James Woolsey CIA Denies Operation Mockingbird to WeAreChange
RT, Russia – German journalist and editor Udo Ulfkotte says he was forced to publish the works of intelligence agents under his own name, adding that noncompliance ran the risk of being fired.
“I ended up publishing articles under my own name written by agents of the CIA and other intelligence services, especially the German secret service,” Ulfkotte told Russia Insider. He made similar comments to RT in an exclusive interview at the beginning of October.
“One day the BND (German foreign intelligence agency) came to my office at the Frankfurter Allgemeine in Frankfurt. They wanted me to write an article about Libya and Colonel Muammar Gaddafi…They gave me all this secret information and they just wanted me to sign the article with my name,” Ulfkotte told RT.
THE VOTERS WHO put Barack Obama in office expected some big changes. From the NSA’s warrantless wiretapping to Guantanamo Bay to the Patriot Act, candidate Obama was a defender of civil liberties and privacy, promising a dramatically different approach from his predecessor.
But six years into his administration, the Obama version of national security looks almost indistinguishable from the one he inherited. Guantanamo Bay remains open. The NSA has, if anything, become more aggressive in monitoring Americans. Drone strikes have escalated. Most recently it was reported that the same president who won a Nobel Prize in part for promoting nuclear disarmament is spending up to $1 trillion modernizing and revitalizing America’s nuclear weapons.
Why did the face in the Oval Office change but the policies remain the same? Critics tend to focus on Obama himself, a leader who perhaps has shifted with politics to take a harder line. But Tufts University political scientist Michael J. Glennon has a more pessimistic answer: Obama couldn’t have changed policies much even if he tried.
At the same time that he was running the United States’ biggest intelligence-gathering organization, former National Security Agency Director Keith Alexander owned and sold shares in commodities linked to China and Russia, two countries that the NSA was spying on heavily.
At the time, Alexander was a three-star general whose financial portfolio otherwise consisted almost entirely of run-of-the-mill mutual funds and a handful of technology stocks. Why he was engaged in commodities trades, including trades in one market that experts describe as being run by an opaque “cartel” that can befuddle even experienced professionals, remains unclear. When contacted, Alexander had no comment about his financial transactions, which are documented in recently released financial disclosure forms that he was required to file while in government. The NSA also had no comment.
Alexander’s stock trades were reviewed by a government ethics official who raised no red flags, and there are no indications the former spymaster did anything wrong. There are also no indications that the trades did much for Alexander’s personal wealth. Disclosure documents show that he earned “no reportable income” from the sale of commodity company stocks, meaning either that it was less than a few hundred dollars or that possibly he lost money on the deals.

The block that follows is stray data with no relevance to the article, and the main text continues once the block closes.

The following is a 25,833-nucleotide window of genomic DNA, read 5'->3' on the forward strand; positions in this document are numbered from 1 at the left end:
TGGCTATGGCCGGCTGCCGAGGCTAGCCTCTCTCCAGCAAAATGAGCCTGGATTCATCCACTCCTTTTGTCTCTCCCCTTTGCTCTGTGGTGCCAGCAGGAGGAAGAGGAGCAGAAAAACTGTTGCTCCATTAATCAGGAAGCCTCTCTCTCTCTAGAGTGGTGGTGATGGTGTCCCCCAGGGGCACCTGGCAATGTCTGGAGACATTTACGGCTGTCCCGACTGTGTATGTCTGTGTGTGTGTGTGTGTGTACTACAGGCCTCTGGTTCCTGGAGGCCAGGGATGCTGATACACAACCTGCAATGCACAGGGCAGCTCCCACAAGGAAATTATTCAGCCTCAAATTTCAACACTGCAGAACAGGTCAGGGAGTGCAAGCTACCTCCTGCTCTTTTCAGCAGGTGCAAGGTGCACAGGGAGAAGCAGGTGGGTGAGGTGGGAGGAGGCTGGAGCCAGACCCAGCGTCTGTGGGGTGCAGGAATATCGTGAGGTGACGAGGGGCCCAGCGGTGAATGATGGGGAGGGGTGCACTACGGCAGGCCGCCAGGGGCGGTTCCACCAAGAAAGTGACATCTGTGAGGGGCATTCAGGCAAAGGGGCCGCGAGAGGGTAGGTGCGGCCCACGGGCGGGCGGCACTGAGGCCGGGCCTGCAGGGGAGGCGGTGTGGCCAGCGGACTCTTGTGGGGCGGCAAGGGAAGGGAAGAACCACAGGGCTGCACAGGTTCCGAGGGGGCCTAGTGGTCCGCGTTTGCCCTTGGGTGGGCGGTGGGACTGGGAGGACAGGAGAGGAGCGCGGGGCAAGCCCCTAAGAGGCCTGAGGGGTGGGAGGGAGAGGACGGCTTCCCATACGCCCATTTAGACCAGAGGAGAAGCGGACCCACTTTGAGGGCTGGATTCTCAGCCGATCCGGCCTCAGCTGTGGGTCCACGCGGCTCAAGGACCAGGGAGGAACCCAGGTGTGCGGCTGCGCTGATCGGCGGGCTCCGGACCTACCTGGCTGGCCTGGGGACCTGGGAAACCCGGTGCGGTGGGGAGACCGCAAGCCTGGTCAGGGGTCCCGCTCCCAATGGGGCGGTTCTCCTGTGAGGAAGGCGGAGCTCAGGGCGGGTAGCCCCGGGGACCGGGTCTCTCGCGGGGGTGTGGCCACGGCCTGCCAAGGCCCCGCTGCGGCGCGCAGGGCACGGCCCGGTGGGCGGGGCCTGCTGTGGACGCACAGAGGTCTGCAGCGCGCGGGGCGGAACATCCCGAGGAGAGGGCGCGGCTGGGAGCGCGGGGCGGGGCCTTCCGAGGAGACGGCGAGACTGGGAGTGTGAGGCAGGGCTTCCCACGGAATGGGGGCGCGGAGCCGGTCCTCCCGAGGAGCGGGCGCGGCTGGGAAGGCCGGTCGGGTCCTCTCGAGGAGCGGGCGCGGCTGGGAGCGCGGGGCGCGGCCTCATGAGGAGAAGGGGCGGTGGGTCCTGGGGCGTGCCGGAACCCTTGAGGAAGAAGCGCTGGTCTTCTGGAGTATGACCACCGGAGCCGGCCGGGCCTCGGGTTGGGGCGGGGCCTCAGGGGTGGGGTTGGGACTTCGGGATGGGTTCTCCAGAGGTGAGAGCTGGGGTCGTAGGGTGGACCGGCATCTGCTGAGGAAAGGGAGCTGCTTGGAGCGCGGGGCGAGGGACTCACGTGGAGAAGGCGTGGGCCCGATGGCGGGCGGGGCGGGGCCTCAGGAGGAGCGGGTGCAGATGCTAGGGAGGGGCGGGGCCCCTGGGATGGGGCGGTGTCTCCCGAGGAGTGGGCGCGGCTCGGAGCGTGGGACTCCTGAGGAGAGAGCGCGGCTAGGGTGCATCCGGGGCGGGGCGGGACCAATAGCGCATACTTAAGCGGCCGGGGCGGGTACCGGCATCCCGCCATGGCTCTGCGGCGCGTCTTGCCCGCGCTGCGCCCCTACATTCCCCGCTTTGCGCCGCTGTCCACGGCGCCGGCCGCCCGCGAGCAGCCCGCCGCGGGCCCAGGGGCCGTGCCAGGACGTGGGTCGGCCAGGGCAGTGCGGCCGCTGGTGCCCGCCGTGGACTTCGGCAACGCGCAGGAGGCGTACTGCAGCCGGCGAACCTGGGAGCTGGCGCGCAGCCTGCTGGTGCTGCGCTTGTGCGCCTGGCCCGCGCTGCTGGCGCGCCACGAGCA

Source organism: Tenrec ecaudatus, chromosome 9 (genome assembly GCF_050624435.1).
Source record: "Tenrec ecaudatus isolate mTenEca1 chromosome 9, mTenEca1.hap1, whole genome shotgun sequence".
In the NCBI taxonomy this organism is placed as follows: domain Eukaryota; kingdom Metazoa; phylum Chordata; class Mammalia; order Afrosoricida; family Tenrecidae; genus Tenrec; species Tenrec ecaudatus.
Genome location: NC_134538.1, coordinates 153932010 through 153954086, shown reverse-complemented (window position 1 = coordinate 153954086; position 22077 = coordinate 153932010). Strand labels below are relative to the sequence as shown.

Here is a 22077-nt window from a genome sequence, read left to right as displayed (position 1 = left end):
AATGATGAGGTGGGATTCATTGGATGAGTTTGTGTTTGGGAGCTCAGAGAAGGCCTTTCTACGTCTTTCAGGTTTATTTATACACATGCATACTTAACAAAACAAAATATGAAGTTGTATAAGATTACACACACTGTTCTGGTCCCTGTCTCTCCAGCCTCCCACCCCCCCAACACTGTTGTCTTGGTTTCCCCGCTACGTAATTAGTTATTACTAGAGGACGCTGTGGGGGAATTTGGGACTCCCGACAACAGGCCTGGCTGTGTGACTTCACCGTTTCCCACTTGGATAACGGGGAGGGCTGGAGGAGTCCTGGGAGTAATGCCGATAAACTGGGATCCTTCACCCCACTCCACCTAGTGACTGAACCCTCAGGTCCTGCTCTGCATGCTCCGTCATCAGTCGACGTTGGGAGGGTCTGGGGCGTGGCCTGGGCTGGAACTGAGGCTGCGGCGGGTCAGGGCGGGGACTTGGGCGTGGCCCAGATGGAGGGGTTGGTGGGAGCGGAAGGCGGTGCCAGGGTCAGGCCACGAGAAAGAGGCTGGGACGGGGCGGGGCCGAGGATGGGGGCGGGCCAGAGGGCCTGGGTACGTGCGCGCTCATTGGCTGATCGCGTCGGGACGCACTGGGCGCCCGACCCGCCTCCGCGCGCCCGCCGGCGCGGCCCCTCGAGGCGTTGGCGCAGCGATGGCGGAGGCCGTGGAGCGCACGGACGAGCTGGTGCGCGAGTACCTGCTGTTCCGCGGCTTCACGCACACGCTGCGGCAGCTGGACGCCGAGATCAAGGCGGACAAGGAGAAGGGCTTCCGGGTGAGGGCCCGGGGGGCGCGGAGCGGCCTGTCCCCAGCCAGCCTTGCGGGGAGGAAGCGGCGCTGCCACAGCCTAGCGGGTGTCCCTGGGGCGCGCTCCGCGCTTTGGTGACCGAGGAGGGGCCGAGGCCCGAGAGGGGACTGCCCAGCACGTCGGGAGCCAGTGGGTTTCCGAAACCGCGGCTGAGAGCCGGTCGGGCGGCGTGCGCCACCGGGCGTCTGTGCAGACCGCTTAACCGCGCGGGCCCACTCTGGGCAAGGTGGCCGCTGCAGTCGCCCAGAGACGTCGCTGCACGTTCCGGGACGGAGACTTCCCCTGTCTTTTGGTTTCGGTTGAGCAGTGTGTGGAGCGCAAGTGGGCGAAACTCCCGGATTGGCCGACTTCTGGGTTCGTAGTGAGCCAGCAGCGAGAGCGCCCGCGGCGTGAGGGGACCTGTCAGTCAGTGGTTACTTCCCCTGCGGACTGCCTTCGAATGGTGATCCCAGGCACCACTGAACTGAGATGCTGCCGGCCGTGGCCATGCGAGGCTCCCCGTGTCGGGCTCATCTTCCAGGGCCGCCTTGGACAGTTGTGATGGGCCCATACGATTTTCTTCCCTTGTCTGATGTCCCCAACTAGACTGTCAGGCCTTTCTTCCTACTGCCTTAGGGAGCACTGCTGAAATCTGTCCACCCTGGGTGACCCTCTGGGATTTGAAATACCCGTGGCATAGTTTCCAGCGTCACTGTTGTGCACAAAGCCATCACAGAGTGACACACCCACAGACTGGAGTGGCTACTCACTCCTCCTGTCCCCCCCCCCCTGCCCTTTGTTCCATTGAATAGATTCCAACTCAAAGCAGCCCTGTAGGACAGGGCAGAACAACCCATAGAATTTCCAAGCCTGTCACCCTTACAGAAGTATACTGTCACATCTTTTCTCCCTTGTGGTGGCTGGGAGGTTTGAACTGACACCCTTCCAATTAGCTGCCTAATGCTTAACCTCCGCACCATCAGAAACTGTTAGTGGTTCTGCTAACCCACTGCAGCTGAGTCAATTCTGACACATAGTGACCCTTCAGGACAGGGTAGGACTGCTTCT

This week the helicopters that were sent off to Iraq and Afghanistan to protect us here at home were flying around downtown Minneapolis and St. Paul. The Blackhawk helicopters were here on “urban training exercises” rattling the windows of residents’ condos, homes and apartments right here at home in Minnesota.
Why were they here? When did a city of civilians become the training grounds for the U.S. Army, and why has there not been a louder outcry against the intrusive presence of the military into what we have now come to call “the Homeland”? Perhaps because we believe it makes us “safer,” but citizen preoccupation with security is the spawning ground for national security states.
A day after the Pew Research Center issued its report on the strikingly divergent attitudes of whites and blacks about law enforcement following the death of Michael Brown, U.S. Attorney General Eric Holder sent to Missouri to meet with leaders there. According to the Pew Center, “blacks and whites have sharply different reactions to the police shooting of an unarmed teen in Ferguson, Mo., and the protests and violence that followed. Blacks are about twice as likely as whites to say that the shooting of Michael Brown ‘raises important issues about race that need to be discussed.’ Wide racial differences also are evident in opinions about whether local police went too far in the aftermath of Brown’s death, and in confidence in the investigations into the shooting.”
The right to protest may be fundamental, but tax protests seem to be treated differently than many others. Despite free speech protections, some arguments about taxes seem almost as incendiary as yelling ‘fire’ in a crowded theater. Even the Canadian government is cracking down on tax protesters. The Canada Revenue Agency just executed nine search warrants as part of an investigation into tax evasion involving suspected tax protesters.
About 80 tax investigators were joined in the operation by officers from the Sûreté du Québec. Canadian Revenuers are always on the lookout for illegal tax schemes and those who promote them and so is the IRS. In the U.S., a tax protester usually means someone denying the authority of the IRS. In 1998, Congress prohibited the IRS from labeling people as “illegal tax protesters.” Congress even ordered the IRS to purge the “protester” code from the computer files of 57,000 Americans.
1. (SBU) This is an action request. Please see paragraph 4.